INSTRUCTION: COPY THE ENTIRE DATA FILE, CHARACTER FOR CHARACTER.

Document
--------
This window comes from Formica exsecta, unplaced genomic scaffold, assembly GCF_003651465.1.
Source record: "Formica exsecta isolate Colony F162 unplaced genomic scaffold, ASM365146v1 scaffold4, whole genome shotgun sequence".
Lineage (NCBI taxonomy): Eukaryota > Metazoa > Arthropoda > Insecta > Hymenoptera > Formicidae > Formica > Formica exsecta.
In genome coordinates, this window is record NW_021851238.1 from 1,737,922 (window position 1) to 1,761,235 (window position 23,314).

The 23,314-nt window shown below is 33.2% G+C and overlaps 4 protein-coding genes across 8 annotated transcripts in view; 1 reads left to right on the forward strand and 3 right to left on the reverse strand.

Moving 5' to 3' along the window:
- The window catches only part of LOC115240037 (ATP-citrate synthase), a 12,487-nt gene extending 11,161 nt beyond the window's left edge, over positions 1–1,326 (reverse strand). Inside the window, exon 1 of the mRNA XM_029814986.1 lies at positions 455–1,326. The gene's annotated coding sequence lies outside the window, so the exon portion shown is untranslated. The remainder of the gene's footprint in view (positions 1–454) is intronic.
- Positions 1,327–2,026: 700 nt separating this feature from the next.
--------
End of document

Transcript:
This window comes from Formica exsecta, unplaced genomic scaffold, assembly GCF_003651465.1.
Source record: "Formica exsecta isolate Colony F162 unplaced genomic scaffold, ASM365146v1 scaffold4, whole genome shotgun sequence".
Lineage (NCBI taxonomy): Eukaryota > Metazoa > Arthropoda > Insecta > Hymenoptera > Formicidae > Formica > Formica exsecta.
In genome coordinates, this window is record NW_021851238.1 from 1,737,922 (window position 1) to 1,761,235 (window position 23,314).

The 23,314-nt window shown below is 33.2% G+C and overlaps 4 protein-coding genes across 8 annotated transcripts in view; 1 reads left to right on the forward strand and 3 right to left on the reverse strand.

Moving 5' to 3' along the window:
- The window catches only part of LOC115240037 (ATP-citrate synthase), a 12,487-nt gene extending 11,161 nt beyond the window's left edge, over positions 1–1,326 (reverse strand). Inside the window, exon 1 of the mRNA XM_029814986.1 lies at positions 455–1,326. The gene's annotated coding sequence lies outside the window, so the exon portion shown is untranslated. The remainder of the gene's footprint in view (positions 1–454) is intronic.
- Positions 1,327–2,026: 700 nt separating this feature from the next.